Image by: Naperville Cadillac (Art by Jason Torchinsky)

A Florida-based coachbuilder that specializes in turning hard-top cars into convertibles got its hands on a 464-horsepower Cadillac ATS-V Coupe, and morphed it into something amazing—a convertible. Here’s how the company did it, from reinforcing the unibody to custom-forming the top to yield the perfect shape.

The Cadillac ATS-V is a hell of a car, with great steering, a sharp but comfy suspension, a ferocious engine, and even an impressive cooling system. But as solid as it is, the ATS-V is missing one thing—or should I say, it isn’t missing one thing: a roof.

Cadillac of Naperville in Illinois has got that problem solved, as it’s selling a 2017 Cadillac ATS-V Coupe that has been converted into a convertible for over $100,000. The car actually looks damn good.

To learn more, I called up the dealer, and—after failing to find anyone there who knew how the Cadillac ended up a convertible—I did some Googling, eventually finding the custom body shop that built the car: Convertible Builders, LLC. I talked with the owner, Jeff, and his dad Larry, the sales manager. The duo broke down how their company—which Jeff says specializes in “cars that should have been made by the factory as convertibles, but they didn’t”—pulled off this amazing build.

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Image by: Convertible Builders

“We reinforce underneath substantially prior to cutting the car, because in a unibody vehicle, the top is part of the strength and structure of the car,” Larry told me.

Those reinforcements (some of which are shown above under a red ATS) run longitudinally inboard of the rocker panels, and also laterally as “cross pieces” that he says don’t affect servicability but do provide “a significant twisting benefit.” Jeff also mentioned diagonal beams connecting the longitudinal reinforcements, saying “Basically, what we do is build triangles underneath [the car], and that’s what’ gives us our strength.”

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The reinforcements still allow for the removal of the exhaust, driveshafts, engine and transmission. “Everything’s welded in,” he said. “Years back, people used to try to bolt them in for [serviceability], but we just build [reinforcements] around everything that’s there so it’s completely serviceable. You can even remove the fuel tanks.”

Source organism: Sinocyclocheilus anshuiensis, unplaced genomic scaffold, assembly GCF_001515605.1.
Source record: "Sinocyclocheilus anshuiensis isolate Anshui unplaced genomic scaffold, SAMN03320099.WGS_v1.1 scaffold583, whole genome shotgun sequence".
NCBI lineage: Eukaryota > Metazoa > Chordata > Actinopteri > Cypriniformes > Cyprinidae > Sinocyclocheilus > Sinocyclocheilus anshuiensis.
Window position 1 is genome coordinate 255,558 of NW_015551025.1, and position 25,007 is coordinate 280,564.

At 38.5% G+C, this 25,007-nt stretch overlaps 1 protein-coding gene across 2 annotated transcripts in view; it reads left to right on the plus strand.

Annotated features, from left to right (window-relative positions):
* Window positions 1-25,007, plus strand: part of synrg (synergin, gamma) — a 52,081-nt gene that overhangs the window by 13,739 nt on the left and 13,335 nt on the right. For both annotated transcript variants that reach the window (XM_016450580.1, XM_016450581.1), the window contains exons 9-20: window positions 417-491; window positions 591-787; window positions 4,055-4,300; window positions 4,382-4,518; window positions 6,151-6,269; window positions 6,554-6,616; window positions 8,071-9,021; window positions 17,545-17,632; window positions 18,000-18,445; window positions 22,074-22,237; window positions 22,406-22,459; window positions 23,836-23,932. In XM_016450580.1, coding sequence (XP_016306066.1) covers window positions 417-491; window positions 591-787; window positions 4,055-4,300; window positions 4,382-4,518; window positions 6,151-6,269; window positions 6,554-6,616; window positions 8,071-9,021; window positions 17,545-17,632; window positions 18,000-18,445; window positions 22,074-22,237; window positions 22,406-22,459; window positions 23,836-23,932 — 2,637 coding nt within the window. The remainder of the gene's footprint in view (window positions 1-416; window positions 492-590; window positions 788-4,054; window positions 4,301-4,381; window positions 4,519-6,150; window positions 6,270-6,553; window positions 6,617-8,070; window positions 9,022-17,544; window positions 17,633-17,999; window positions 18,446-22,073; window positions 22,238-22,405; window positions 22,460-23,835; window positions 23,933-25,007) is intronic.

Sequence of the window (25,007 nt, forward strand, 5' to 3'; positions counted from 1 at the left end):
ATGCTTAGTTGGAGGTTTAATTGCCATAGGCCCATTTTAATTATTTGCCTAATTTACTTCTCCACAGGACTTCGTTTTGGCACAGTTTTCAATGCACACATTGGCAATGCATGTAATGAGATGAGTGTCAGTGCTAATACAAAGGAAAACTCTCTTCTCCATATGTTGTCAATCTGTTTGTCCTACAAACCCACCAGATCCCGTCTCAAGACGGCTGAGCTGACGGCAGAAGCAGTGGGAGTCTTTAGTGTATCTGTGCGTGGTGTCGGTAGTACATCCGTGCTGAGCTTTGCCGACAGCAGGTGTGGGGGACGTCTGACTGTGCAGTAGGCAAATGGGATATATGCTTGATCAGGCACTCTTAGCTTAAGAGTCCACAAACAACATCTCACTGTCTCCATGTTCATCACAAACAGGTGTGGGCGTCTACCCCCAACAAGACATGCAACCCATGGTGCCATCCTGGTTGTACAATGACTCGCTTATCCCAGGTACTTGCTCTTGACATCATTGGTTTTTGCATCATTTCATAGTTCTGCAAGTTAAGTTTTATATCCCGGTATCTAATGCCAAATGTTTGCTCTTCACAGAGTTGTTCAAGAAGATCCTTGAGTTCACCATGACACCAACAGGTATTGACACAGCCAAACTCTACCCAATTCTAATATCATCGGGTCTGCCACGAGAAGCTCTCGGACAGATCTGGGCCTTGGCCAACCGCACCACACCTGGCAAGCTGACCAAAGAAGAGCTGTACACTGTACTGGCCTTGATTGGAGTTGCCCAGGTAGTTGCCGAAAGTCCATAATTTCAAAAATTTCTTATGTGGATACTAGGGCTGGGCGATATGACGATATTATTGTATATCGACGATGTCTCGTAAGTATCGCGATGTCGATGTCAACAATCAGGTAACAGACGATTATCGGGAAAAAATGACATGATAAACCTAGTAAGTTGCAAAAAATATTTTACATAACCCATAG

In addition, there’s a heavy-gauge sheetmetal plate called a torque-box connecting the underbody reinforcements to the front engine cradle. “That’s what eliminates the cowl shake,” Jeff said. “The last thing you ever want to do is be driving with your top down and look at your rearview mirror and see the thing shaking all over the place.”

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After the top gets the axe, the team installs interior reinforcements, especially to the B-pillar to allow it to handle door slam loads and also side impacts. “That is most definitely for side impact protection,” Jeff told me. “We bring [the reinforcement] down at an angle from pretty much the top of the B-post inside that panel towards the center of the car.”

On top of that, Convertible Builders ties the two shock towers in the rear together as well as the strut towers up front for even more rigidity (in the case of the Cadillac, Jeff recalls, a front strut tower brace already existed).

Another area that gets extra reinforcement is above the windshield between the A-pillars, just in front of the soft top—this area is called “the header,” and it’s the only area that the shop has to paint.